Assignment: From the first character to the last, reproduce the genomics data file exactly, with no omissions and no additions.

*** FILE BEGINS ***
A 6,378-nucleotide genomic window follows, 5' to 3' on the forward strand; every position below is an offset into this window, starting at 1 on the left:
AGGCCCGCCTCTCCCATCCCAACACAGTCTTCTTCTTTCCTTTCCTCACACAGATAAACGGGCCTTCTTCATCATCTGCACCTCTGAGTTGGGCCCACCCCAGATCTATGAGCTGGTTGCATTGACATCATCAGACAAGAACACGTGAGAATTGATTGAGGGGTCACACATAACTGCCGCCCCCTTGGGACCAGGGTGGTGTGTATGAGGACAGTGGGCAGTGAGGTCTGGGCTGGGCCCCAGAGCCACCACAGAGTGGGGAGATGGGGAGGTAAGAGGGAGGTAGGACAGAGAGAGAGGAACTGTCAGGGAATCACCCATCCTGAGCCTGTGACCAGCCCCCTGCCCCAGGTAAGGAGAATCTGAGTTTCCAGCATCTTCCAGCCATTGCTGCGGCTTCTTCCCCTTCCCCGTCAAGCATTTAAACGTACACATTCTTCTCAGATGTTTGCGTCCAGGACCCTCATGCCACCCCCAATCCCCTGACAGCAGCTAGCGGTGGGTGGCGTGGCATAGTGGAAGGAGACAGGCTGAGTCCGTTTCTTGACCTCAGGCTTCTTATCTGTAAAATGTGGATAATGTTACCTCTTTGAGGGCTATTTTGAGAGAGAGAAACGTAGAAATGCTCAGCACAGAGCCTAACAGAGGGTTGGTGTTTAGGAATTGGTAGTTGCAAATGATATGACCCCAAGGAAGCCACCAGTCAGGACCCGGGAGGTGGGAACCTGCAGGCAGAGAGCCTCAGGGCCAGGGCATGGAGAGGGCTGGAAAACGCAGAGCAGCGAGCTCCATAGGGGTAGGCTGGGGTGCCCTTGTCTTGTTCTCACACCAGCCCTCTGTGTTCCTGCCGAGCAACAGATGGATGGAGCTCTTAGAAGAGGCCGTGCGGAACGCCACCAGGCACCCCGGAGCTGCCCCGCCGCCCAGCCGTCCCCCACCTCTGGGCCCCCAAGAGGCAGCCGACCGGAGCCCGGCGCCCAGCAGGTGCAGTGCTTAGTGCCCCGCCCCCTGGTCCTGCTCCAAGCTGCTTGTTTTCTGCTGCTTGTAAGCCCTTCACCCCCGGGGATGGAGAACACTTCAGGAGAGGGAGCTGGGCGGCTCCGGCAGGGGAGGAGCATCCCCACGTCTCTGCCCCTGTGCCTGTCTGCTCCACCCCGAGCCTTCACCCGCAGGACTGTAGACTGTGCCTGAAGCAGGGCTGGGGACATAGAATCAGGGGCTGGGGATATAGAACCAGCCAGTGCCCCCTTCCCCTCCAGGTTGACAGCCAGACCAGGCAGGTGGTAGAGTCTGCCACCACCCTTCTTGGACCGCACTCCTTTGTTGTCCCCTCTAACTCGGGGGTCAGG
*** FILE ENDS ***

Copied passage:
A 6,378-nucleotide genomic window follows, 5' to 3' on the forward strand; every position below is an offset into this window, starting at 1 on the left:
AGGCCCGCCTCTCCCATCCCAACACAGTCTTCTTCTTTCCTTTCCTCACACAGATAAACGGGCCTTCTTCATCATCTGCACCTCTGAGTTGGGCCCACCCCAGATCTATGAGCTGGTTGCATTGACATCATCAGACAAGAACACGTGAGAATTGATTGAGGGGTCACACATAACTGCCGCCCCCTTGGGACCAGGGTGGTGTGTATGAGGACAGTGGGCAGTGAGGTCTGGGCTGGGCCCCAGAGCCACCACAGAGTGGGGAGATGGGGAGGTAAGAGGGAGGTAGGACAGAGAGAGAGGAACTGTCAGGGAATCACCCATCCTGAGCCTGTGACCAGCCCCCTGCCCCAGGTAAGGAGAATCTGAGTTTCCAGCATCTTCCAGCCATTGCTGCGGCTTCTTCCCCTTCCCCGTCAAGCATTTAAACGTACACATTCTTCTCAGATGTTTGCGTCCAGGACCCTCATGCCACCCCCAATCCCCTGACAGCAGCTAGCGGTGGGTGGCGTGGCATAGTGGAAGGAGACAGGCTGAGTCCGTTTCTTGACCTCAGGCTTCTTATCTGTAAAATGTGGATAATGTTACCTCTTTGAGGGCTATTTTGAGAGAGAGAAACGTAGAAATGCTCAGCACAGAGCCTAACAGAGGGTTGGTGTTTAGGAATTGGTAGTTGCAAATGATATGACCCCAAGGAAGCCACCAGTCAGGACCCGGGAGGTGGGAACCTGCAGGCAGAGAGCCTCAGGGCCAGGGCATGGAGAGGGCTGGAAAACGCAGAGCAGCGAGCTCCATAGGGGTAGGCTGGGGTGCCCTTGTCTTGTTCTCACACCAGCCCTCTGTGTTCCTGCCGAGCAACAGATGGATGGAGCTCTTAGAAGAGGCCGTGCGGAACGCCACCAGGCACCCCGGAGCTGCCCCGCCGCCCAGCCGTCCCCCACCTCTGGGCCCCCAAGAGGCAGCCGACCGGAGCCCGGCGCCCAGCAGGTGCAGTGCTTAGTGCCCCGCCCCCTGGTCCTGCTCCAAGCTGCTTGTTTTCTGCTGCTTGTAAGCCCTTCACCCCCGGGGATGGAGAACACTTCAGGAGAGGGAGCTGGGCGGCTCCGGCAGGGGAGGAGCATCCCCACGTCTCTGCCCCTGTGCCTGTCTGCTCCACCCCGAGCCTTCACCCGCAGGACTGTAGACTGTGCCTGAAGCAGGGCTGGGGACATAGAATCAGGGGCTGGGGATATAGAACCAGCCAGTGCCCCCTTCCCCTCCAGGTTGACAGCCAGACCAGGCAGGTGGTAGAGTCTGCCACCACCCTTCTTGGACCGCACTCCTTTGTTGTCCCCTCTAACTCGGGGGTCAGG